This is a big euro symbol.[i] Photo by Getty Images/Bloomberg.
Thursday, the eurozone released its preliminary or “flash” Q2 GDP reading, with the aggregate data showing no contraction in the quarter. But the aggregate also showed no growth, and this was the media’s central focus. These ”flash” releases aren’t exactly chock full of details one might want to perform a meaningful analysis of what drove the slowdown, but they give some high level numbers. And many in the punditry don’t need much more than that to jump to conclusions. In this case, they jumped to fear for Q3 due to increased sanctions on Russia and the still-tense situation in Ukraine. Others fear renewed recession generally and the potential for a lost decade a la Japan—calling for big ECB actions to head off a protracted slump. But these data don’t show much of an impact from the Ukraine situation on the eurozone economy. And the evidence a long-term slump looms in the eurozone is flimsy. In our view, this is mostly an example of the slow eurozone recovery overall and not something new and terrible for investors to be concerned about.
Behind the stall were -0.2% q/q contractions in two of the four biggest eurozone economies, Germany and Italy, and a flat France.[ii] Spain partly offset, growing +0.6% q/q. First, let’s be clear: This is not the shocker some folks argued. Analysts expected eurozone growth of 0.1% in Q2. So while 0.0 may remind you of the sheer magnitude of Blutarsky’s failure in Animal House, it’s actually a pretty darn small miss. Germany, too, was expected to contract -0.1%, as most analysts acknowledged that an unusually warm spring pulled some construction activity forward into Q1. France’s second straight flat read was also only one tenth of one percentage point below analysts’ estimates. And besides, all quarter long some pundits have pointed to France’s contractionary Purchasing Managers’ Index readings and presumed this time they’d show up in falling GDP. Flat isn’t much to celebrate, but it doesn’t seem very ill to us either.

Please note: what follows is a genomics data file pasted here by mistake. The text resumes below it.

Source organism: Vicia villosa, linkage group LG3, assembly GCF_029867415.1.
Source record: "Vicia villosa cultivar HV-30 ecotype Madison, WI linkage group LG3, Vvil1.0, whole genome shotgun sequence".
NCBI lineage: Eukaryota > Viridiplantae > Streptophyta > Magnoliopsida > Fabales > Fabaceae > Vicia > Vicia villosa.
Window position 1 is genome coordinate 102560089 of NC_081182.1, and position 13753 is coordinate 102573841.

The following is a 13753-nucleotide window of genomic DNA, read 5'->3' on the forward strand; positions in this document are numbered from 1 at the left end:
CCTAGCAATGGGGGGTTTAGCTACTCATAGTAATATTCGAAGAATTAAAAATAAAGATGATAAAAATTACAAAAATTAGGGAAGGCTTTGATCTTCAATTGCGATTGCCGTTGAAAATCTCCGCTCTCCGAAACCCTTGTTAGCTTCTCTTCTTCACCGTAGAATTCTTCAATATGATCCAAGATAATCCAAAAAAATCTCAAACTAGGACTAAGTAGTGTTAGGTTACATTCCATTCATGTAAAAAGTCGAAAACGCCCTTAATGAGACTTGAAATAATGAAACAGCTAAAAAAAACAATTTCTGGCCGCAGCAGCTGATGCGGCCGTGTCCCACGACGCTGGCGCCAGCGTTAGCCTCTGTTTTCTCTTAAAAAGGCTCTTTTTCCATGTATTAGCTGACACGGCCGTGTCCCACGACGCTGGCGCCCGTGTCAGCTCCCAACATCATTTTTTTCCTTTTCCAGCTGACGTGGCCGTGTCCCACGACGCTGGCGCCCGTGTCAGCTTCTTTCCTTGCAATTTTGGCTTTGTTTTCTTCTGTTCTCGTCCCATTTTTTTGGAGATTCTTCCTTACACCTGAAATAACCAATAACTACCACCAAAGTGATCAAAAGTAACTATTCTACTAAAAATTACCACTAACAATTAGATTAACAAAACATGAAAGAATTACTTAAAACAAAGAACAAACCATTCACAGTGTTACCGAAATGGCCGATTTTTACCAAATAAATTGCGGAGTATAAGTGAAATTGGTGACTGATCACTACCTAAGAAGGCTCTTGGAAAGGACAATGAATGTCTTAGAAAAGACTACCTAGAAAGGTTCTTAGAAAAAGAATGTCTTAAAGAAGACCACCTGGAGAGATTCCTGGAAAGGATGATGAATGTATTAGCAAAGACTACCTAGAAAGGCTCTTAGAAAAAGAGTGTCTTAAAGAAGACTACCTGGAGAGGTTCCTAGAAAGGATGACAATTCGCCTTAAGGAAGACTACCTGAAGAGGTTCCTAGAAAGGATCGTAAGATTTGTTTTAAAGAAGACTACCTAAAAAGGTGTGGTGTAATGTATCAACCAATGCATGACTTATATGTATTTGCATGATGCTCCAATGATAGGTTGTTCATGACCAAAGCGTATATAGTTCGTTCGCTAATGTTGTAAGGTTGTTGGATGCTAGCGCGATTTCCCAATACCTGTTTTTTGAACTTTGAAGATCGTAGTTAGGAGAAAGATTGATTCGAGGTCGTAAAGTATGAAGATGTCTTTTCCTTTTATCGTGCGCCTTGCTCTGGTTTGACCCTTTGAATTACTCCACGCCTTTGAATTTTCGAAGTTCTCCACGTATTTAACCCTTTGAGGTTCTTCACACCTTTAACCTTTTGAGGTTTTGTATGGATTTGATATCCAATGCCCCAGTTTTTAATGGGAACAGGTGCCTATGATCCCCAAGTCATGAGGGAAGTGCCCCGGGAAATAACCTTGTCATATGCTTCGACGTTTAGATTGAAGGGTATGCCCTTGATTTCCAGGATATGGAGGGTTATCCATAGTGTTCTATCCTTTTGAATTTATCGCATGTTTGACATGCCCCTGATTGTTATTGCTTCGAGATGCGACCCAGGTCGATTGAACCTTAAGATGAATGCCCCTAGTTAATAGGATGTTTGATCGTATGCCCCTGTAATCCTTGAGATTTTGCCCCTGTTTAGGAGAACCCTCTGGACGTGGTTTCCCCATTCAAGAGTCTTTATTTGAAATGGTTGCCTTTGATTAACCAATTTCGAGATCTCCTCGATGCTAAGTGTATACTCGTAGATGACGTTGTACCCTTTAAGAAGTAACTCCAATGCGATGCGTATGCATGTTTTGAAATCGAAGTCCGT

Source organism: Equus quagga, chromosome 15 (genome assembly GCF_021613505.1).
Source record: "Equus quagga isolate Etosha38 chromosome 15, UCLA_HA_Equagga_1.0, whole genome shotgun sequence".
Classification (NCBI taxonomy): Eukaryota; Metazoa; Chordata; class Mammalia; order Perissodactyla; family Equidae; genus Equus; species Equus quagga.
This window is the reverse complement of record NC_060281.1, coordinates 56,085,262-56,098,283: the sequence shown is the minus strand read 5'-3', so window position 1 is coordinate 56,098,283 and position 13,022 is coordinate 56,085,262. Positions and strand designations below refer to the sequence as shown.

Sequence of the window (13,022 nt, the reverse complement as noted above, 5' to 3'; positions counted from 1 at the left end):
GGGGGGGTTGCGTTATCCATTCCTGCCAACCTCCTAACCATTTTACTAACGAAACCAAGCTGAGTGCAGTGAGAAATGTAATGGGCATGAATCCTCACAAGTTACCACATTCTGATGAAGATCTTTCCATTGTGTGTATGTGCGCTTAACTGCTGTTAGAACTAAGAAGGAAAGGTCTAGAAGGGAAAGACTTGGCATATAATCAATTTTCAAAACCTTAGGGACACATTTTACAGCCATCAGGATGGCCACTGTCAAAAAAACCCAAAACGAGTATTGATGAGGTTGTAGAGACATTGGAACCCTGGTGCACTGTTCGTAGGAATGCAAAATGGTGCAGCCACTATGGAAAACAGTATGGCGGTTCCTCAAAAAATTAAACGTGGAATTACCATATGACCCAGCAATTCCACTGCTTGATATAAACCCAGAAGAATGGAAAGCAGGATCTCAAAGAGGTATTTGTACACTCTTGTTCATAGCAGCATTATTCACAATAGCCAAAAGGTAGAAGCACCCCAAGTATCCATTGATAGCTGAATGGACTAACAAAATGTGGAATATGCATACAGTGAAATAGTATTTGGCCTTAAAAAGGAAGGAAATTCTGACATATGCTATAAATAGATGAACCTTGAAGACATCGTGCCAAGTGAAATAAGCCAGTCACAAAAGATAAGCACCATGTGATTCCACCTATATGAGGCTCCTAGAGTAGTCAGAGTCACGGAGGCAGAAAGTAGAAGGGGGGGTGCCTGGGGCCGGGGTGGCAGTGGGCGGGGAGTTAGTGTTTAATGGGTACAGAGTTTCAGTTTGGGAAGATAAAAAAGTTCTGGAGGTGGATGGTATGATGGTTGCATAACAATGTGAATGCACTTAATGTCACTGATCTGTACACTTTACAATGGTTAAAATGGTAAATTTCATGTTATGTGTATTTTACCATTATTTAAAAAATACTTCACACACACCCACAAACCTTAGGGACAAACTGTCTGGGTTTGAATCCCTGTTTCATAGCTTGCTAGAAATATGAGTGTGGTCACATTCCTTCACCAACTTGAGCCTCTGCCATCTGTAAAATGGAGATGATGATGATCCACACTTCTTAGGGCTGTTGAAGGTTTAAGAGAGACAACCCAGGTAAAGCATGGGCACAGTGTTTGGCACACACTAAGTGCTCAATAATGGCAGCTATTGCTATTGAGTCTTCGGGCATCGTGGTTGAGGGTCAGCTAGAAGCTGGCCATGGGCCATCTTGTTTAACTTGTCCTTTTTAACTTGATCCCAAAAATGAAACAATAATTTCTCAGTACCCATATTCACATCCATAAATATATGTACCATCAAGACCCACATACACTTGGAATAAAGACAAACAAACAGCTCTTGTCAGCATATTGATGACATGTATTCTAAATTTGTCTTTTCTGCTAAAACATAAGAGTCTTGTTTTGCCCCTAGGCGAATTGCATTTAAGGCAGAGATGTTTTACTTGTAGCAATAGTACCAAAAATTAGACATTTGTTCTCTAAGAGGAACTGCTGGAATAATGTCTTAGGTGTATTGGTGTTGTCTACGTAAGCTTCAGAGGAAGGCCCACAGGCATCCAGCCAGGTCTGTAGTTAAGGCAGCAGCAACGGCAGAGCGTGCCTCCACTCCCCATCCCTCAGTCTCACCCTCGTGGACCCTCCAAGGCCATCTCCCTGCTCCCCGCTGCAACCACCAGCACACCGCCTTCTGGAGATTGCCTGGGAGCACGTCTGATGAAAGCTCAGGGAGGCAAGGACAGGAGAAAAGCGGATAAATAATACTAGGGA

Now, right about here is where we would ordinarily start diving deep into data and showing you what caused the dip and whether we think those factors are lasting. But as we’ve noted, flash GDP is called “flash” because the statistics gurus publish it really, really fast (in their terms—this is all relative, mind you). They accomplish this feat of blazing speed by using an incomplete series of data, and in this case, that means details regarding economic activity in the eurozone are absent. There isn’t that much here to actually analyze.
But what is here doesn’t support the notion that Ukrainian tensions had a material impact. Take Germany, for example. According to Destatis, Germany’s Federal Statistics Office, the decline was mostly attributable to that warm weather. But another factor was net trade—import growth outpaced export growth. Headline GDP growth counts net trade, so trade detracted even though both categories grew. There is no real sign big changes in Russia’s 3.8% share of German trade caused this dip, and that’s including a 15% y/y drop in German exports to Russia.[iii] Besides, if the Ukraine and Russia were a huge economic risk to the region, why did Latvia, Lithuania and Estonia all grow just fine?